By Denise Dunbar | [email protected]
Moe Berg was a brilliant man, and Aviva Kempner is an amazing filmmaker. So it’s unsurprising that Kempner’s movie about Berg’s life resulted in an excellent documentary, “The Spy Behind Home Plate.”
Berg is best known as a light-hitting, good-fielding Jewish major league catcher in the 1920s and ‘30s, an era when there weren’t many Jewish big leaguers. But he was so much more.
The son of Ukrainian immigrants, Berg excelled in the classroom and on the ballfield from a young age. He graduated from Princeton, where he caught the eye of both the New York Giants and Brooklyn Dodgers, who thought his heritage had the potential to draw fans from New York’s large Jewish community into their stadiums.
Berg signed with the Dodgers, where he played in 1923, before moving to the American League for the remainder of his baseball career. He spent three years with the Washington Senators from 1932 to 1934 and retired in 1939. An excellent defender and mediocre hitter, Berg had a lifetime batting average of .243, with six home runs and 206 career runs batted in.
In winters during his baseball career, Berg attended and graduated from law school, an extraordinary feat for a player then or now. He also traveled extensively in the off-season and reportedly knew 12 languages. Berg, a ladies’ man who never married, was once referred to as “”the strangest man ever to play baseball,” by legendary manager Casey Stengel, according to the Society for American Baseball Research.
Berg traveled to Japan twice on goodwill missions in the 1930s – teaching himself Japanese en route on the ocean liner. He was part of a U.S. all-star team studded with future Hall-of-Famers like Babe Ruth, Lefty Gomez, Lou Gehrig and Jimmie Foxx. Berg was no all-star, but by then it appears he was a spy.
Kempner’s film details an outrageous ruse Berg pulled off in Tokyo that enabled him to shoot panoramic footage of the city center from the roof of a hospital. That footage was later used by U.S. pilots in bombing raids during World War II.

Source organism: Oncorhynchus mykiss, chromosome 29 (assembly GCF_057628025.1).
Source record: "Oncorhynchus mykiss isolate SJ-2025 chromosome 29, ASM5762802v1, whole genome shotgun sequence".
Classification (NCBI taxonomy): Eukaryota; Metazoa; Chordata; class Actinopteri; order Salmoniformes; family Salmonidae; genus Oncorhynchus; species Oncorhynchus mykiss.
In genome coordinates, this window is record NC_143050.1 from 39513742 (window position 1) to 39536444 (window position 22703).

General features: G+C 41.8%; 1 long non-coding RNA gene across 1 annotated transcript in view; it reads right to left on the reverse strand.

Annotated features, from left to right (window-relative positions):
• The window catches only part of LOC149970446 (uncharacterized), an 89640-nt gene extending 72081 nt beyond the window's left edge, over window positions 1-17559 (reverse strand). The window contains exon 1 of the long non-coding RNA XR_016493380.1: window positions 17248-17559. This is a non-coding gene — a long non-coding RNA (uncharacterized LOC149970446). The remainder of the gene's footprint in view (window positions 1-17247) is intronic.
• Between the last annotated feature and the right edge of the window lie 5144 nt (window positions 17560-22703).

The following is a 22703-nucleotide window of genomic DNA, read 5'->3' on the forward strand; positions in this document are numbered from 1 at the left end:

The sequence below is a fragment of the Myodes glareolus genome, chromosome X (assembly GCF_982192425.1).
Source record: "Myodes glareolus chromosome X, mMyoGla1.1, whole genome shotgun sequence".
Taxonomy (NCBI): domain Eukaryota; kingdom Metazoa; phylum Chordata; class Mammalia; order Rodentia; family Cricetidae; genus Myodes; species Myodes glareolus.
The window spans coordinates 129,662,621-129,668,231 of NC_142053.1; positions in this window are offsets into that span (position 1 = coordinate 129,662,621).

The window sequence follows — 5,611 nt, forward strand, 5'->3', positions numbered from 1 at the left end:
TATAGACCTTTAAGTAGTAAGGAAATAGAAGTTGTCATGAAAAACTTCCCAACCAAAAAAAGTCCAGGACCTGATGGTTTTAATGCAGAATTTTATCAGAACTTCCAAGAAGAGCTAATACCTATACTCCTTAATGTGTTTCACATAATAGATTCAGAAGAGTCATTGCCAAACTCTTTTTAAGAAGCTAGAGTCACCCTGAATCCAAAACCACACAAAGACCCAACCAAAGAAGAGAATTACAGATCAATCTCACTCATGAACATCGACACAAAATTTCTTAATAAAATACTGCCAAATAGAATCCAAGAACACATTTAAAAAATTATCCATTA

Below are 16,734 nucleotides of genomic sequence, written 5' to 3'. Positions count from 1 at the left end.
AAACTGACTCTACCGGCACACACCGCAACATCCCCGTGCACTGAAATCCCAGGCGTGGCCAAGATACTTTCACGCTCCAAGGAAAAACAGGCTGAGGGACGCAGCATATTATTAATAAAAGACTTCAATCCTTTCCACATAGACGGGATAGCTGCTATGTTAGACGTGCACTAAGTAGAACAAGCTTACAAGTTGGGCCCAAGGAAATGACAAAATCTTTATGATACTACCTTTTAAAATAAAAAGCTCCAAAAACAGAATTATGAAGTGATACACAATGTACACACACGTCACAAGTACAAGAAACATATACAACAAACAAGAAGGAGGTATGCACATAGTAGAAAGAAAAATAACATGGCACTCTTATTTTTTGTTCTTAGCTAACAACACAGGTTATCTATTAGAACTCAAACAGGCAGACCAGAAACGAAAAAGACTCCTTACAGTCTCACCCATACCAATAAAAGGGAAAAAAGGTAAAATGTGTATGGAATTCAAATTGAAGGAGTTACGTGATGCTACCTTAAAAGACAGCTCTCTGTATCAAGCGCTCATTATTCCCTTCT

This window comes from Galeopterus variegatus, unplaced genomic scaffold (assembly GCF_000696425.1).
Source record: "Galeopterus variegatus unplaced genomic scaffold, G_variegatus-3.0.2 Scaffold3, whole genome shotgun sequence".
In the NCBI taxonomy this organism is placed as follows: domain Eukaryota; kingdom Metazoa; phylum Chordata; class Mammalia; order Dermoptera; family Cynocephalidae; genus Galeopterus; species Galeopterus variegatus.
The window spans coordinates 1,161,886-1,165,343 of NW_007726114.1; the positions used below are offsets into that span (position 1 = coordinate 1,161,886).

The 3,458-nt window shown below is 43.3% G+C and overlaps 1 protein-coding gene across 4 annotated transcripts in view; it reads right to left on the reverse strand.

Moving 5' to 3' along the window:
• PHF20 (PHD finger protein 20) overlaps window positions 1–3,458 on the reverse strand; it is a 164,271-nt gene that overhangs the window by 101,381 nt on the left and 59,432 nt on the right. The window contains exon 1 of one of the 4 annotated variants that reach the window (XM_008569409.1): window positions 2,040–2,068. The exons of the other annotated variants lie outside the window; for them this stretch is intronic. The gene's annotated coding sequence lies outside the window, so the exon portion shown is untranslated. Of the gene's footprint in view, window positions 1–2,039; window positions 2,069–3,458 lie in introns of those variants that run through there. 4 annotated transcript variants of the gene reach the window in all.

Berg joined the Office of Strategic Services – precursor to today’s Central Intelligence Agency – and was assigned to the Manhattan Project, the U.S. attempt to build an atomic bomb before Germany and Japan. He slipped into Italy and Germany and located several prominent physicists who were brought to the U.S. to help with research. He also narrowly escaped death after aborting a murder/suicide mission that involved Germany’s leading physicist.
The real treasure of this film is all of the footage Kempner and film editor Barbara Ballow dug up: of Moe Berg’s brother Sam, of men who had played with Berg and audio recordings of Babe Ruth’s daughter Julia. These voices, and interviews with former baseball commissioner Bud Selig and White Sox owner Jerry Reinsdorf, give the film a rare authenticity and richness.
In the Q&A after the screening, conducted by former Mayor Allison Silberberg, who holds an MFA in playwriting, Ballow said they found footage in a number of places, including from a never-completed earlier film project on Berg.
A good documentary is like the best investigative journalism: a topic is chosen, exhaustively researched and presented clearly and fairly. “Spy” excels on all fronts.
If you love baseball or spy stories or tales about American heroes, check out “The Spy Behind Home Plate.”